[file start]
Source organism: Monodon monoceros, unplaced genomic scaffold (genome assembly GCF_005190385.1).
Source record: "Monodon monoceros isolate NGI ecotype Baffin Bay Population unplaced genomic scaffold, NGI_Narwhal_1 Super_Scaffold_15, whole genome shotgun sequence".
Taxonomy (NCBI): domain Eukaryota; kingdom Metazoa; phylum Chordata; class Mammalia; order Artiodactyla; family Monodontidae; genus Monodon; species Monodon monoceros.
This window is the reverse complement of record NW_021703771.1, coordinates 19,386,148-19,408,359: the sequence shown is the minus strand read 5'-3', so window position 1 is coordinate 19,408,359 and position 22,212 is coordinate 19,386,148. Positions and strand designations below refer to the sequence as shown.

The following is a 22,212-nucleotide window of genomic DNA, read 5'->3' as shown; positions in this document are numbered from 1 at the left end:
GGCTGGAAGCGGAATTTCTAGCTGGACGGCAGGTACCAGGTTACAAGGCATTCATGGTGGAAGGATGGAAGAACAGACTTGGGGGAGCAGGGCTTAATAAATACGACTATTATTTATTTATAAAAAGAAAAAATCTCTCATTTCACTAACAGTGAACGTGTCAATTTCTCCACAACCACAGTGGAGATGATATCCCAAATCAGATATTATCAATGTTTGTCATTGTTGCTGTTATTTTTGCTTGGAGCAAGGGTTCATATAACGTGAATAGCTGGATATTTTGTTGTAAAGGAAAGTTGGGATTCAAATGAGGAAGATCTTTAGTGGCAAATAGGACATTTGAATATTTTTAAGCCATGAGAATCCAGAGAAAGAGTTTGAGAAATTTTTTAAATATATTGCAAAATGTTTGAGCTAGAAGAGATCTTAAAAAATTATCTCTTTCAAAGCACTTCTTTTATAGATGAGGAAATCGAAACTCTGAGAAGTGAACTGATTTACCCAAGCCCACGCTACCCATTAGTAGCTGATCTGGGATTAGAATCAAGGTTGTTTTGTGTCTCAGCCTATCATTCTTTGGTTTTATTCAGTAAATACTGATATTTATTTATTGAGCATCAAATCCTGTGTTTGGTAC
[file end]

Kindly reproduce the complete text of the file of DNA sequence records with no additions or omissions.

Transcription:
Source organism: Monodon monoceros, unplaced genomic scaffold (genome assembly GCF_005190385.1).
Source record: "Monodon monoceros isolate NGI ecotype Baffin Bay Population unplaced genomic scaffold, NGI_Narwhal_1 Super_Scaffold_15, whole genome shotgun sequence".
Taxonomy (NCBI): domain Eukaryota; kingdom Metazoa; phylum Chordata; class Mammalia; order Artiodactyla; family Monodontidae; genus Monodon; species Monodon monoceros.
This window is the reverse complement of record NW_021703771.1, coordinates 19,386,148-19,408,359: the sequence shown is the minus strand read 5'-3', so window position 1 is coordinate 19,408,359 and position 22,212 is coordinate 19,386,148. Positions and strand designations below refer to the sequence as shown.

The following is a 22,212-nucleotide window of genomic DNA, read 5'->3' as shown; positions in this document are numbered from 1 at the left end:
GGCTGGAAGCGGAATTTCTAGCTGGACGGCAGGTACCAGGTTACAAGGCATTCATGGTGGAAGGATGGAAGAACAGACTTGGGGGAGCAGGGCTTAATAAATACGACTATTATTTATTTATAAAAAGAAAAAATCTCTCATTTCACTAACAGTGAACGTGTCAATTTCTCCACAACCACAGTGGAGATGATATCCCAAATCAGATATTATCAATGTTTGTCATTGTTGCTGTTATTTTTGCTTGGAGCAAGGGTTCATATAACGTGAATAGCTGGATATTTTGTTGTAAAGGAAAGTTGGGATTCAAATGAGGAAGATCTTTAGTGGCAAATAGGACATTTGAATATTTTTAAGCCATGAGAATCCAGAGAAAGAGTTTGAGAAATTTTTTAAATATATTGCAAAATGTTTGAGCTAGAAGAGATCTTAAAAAATTATCTCTTTCAAAGCACTTCTTTTATAGATGAGGAAATCGAAACTCTGAGAAGTGAACTGATTTACCCAAGCCCACGCTACCCATTAGTAGCTGATCTGGGATTAGAATCAAGGTTGTTTTGTGTCTCAGCCTATCATTCTTTGGTTTTATTCAGTAAATACTGATATTTATTTATTGAGCATCAAATCCTGTGTTTGGTAC